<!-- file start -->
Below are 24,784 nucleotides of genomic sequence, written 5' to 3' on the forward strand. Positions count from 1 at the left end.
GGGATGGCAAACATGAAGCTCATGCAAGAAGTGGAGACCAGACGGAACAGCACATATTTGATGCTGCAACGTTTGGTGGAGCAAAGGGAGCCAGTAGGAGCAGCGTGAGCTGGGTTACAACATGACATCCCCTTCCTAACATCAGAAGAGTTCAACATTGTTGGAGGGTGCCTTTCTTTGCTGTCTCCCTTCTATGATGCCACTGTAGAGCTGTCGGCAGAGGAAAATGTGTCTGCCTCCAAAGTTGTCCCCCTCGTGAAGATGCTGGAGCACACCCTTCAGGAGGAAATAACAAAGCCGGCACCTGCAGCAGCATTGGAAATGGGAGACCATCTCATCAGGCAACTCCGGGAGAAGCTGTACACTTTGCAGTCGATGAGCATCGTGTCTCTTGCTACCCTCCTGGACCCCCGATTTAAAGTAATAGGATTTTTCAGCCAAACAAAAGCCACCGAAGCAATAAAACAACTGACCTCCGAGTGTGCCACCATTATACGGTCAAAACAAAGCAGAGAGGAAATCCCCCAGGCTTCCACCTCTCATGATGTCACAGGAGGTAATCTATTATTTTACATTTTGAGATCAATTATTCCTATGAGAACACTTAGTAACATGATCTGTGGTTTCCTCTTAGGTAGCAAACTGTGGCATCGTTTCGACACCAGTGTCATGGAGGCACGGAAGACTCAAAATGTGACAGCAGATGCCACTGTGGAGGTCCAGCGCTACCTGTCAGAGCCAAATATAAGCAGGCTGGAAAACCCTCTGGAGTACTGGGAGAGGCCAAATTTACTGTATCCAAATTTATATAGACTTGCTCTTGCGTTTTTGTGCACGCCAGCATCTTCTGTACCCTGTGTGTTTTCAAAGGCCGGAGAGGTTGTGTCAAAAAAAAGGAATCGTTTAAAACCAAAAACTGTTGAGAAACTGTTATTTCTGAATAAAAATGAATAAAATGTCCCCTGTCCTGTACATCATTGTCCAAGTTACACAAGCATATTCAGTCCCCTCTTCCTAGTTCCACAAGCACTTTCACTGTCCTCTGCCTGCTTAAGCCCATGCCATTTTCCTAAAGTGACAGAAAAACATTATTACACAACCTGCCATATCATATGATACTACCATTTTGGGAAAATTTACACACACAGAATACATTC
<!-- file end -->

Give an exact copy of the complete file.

Below are 24,784 nucleotides of genomic sequence, written 5' to 3' on the forward strand. Positions count from 1 at the left end.
GGGATGGCAAACATGAAGCTCATGCAAGAAGTGGAGACCAGACGGAACAGCACATATTTGATGCTGCAACGTTTGGTGGAGCAAAGGGAGCCAGTAGGAGCAGCGTGAGCTGGGTTACAACATGACATCCCCTTCCTAACATCAGAAGAGTTCAACATTGTTGGAGGGTGCCTTTCTTTGCTGTCTCCCTTCTATGATGCCACTGTAGAGCTGTCGGCAGAGGAAAATGTGTCTGCCTCCAAAGTTGTCCCCCTCGTGAAGATGCTGGAGCACACCCTTCAGGAGGAAATAACAAAGCCGGCACCTGCAGCAGCATTGGAAATGGGAGACCATCTCATCAGGCAACTCCGGGAGAAGCTGTACACTTTGCAGTCGATGAGCATCGTGTCTCTTGCTACCCTCCTGGACCCCCGATTTAAAGTAATAGGATTTTTCAGCCAAACAAAAGCCACCGAAGCAATAAAACAACTGACCTCCGAGTGTGCCACCATTATACGGTCAAAACAAAGCAGAGAGGAAATCCCCCAGGCTTCCACCTCTCATGATGTCACAGGAGGTAATCTATTATTTTACATTTTGAGATCAATTATTCCTATGAGAACACTTAGTAACATGATCTGTGGTTTCCTCTTAGGTAGCAAACTGTGGCATCGTTTCGACACCAGTGTCATGGAGGCACGGAAGACTCAAAATGTGACAGCAGATGCCACTGTGGAGGTCCAGCGCTACCTGTCAGAGCCAAATATAAGCAGGCTGGAAAACCCTCTGGAGTACTGGGAGAGGCCAAATTTACTGTATCCAAATTTATATAGACTTGCTCTTGCGTTTTTGTGCACGCCAGCATCTTCTGTACCCTGTGTGTTTTCAAAGGCCGGAGAGGTTGTGTCAAAAAAAAGGAATCGTTTAAAACCAAAAACTGTTGAGAAACTGTTATTTCTGAATAAAAATGAATAAAATGTCCCCTGTCCTGTACATCATTGTCCAAGTTACACAAGCATATTCAGTCCCCTCTTCCTAGTTCCACAAGCACTTTCACTGTCCTCTGCCTGCTTAAGCCCATGCCATTTTCCTAAAGTGACAGAAAAACATTATTACACAACCTGCCATATCATATGATACTACCATTTTGGGAAAATTTACACACACAGAATACATTC